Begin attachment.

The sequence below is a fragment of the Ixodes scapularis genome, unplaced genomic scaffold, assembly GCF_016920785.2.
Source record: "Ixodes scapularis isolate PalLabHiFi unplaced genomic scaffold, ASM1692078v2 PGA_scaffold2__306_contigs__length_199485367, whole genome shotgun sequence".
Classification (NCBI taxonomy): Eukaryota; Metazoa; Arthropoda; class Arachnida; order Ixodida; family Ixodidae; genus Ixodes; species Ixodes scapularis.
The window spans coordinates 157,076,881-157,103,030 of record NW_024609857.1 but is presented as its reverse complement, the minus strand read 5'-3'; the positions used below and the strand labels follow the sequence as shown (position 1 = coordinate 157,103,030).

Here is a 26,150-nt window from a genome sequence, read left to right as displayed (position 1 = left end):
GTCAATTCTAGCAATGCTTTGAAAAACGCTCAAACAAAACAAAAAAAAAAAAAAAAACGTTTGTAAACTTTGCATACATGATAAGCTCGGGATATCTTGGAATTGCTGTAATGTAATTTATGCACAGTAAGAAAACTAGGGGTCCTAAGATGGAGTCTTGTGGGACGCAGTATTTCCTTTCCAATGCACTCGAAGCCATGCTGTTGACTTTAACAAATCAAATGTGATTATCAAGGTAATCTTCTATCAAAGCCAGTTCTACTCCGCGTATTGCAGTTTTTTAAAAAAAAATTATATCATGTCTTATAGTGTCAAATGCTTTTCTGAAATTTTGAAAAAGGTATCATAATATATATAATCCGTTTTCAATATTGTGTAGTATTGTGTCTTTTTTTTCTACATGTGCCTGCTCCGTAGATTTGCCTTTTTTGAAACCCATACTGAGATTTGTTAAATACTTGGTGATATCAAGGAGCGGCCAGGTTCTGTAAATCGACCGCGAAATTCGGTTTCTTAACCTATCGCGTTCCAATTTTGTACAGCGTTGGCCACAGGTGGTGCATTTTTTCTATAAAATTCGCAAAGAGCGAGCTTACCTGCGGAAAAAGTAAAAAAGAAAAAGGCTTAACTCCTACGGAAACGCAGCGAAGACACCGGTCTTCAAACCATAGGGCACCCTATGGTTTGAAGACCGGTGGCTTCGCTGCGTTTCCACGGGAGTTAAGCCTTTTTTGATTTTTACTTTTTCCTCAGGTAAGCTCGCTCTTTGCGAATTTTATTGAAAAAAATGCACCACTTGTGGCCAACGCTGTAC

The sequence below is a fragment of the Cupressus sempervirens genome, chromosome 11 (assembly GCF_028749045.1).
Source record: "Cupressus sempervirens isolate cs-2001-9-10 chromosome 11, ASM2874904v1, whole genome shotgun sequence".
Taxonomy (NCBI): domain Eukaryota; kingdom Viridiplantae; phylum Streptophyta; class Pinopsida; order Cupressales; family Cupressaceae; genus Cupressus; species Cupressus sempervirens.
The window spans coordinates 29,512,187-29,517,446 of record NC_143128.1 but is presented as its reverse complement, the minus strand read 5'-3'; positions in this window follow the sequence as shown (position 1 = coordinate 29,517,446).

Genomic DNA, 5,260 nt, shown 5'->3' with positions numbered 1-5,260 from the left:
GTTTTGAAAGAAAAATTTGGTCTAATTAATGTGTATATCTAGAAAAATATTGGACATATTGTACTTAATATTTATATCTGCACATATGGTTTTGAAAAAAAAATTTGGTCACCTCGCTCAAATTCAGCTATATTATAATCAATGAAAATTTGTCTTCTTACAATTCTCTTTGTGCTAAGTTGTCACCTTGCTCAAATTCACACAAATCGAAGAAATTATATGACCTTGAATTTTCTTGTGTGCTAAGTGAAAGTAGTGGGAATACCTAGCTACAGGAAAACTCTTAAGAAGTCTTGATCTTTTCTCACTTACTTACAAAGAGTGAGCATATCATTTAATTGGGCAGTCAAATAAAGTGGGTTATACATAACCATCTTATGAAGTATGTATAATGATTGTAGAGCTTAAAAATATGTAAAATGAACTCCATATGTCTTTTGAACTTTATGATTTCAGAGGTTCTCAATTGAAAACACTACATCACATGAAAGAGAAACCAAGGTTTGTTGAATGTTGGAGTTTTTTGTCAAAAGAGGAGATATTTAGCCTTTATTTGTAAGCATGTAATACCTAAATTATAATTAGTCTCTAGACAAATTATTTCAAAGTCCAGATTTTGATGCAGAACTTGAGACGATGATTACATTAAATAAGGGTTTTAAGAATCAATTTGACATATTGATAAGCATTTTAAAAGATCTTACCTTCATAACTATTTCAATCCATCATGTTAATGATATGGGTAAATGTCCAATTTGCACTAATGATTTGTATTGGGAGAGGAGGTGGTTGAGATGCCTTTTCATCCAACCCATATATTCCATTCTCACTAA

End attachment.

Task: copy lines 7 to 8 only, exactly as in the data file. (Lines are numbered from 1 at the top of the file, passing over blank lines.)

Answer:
The sequence below is a fragment of the Cupressus sempervirens genome, chromosome 11 (assembly GCF_028749045.1).
Source record: "Cupressus sempervirens isolate cs-2001-9-10 chromosome 11, ASM2874904v1, whole genome shotgun sequence".